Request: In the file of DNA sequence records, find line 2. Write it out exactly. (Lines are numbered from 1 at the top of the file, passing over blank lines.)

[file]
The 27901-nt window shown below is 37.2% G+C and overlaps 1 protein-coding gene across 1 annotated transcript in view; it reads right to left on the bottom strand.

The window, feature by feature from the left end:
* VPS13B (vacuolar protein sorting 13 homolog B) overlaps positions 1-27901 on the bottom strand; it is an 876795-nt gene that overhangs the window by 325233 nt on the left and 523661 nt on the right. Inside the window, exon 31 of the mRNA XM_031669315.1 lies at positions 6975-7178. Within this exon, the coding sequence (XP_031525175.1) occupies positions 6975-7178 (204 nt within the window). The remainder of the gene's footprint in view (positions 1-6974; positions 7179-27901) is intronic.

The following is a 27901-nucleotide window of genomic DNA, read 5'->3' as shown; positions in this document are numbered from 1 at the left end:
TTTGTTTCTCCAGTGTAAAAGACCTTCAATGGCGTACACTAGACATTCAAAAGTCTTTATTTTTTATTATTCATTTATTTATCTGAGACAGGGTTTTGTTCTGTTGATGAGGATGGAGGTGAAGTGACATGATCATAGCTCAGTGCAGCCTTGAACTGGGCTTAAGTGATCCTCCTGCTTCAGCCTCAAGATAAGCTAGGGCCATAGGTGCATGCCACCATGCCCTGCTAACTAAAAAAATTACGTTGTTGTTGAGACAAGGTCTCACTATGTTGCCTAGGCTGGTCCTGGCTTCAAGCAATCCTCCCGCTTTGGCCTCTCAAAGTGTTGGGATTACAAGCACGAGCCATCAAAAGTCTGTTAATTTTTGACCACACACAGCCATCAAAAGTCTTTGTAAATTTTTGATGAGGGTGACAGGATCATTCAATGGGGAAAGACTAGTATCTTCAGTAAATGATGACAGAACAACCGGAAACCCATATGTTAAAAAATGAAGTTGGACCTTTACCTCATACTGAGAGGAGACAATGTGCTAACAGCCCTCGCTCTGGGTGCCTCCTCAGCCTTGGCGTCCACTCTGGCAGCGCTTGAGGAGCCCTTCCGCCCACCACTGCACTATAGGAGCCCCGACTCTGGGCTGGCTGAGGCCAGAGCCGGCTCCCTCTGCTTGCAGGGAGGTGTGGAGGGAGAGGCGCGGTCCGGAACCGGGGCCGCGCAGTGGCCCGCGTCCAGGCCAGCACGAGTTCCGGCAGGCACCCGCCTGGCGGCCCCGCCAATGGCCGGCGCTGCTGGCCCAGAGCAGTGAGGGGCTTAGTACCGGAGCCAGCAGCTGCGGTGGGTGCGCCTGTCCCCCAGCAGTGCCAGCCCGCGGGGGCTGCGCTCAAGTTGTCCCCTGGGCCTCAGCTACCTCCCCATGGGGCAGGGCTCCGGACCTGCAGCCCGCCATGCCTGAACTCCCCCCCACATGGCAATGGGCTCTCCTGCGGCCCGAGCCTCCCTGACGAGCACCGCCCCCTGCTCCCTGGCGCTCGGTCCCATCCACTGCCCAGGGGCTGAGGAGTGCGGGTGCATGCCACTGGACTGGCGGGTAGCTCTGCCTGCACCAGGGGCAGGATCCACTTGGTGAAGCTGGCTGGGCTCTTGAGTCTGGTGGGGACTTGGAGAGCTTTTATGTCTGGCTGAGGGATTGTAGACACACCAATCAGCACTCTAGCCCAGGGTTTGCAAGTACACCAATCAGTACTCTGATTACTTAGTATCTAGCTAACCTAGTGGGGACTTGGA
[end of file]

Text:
The window, feature by feature from the left end: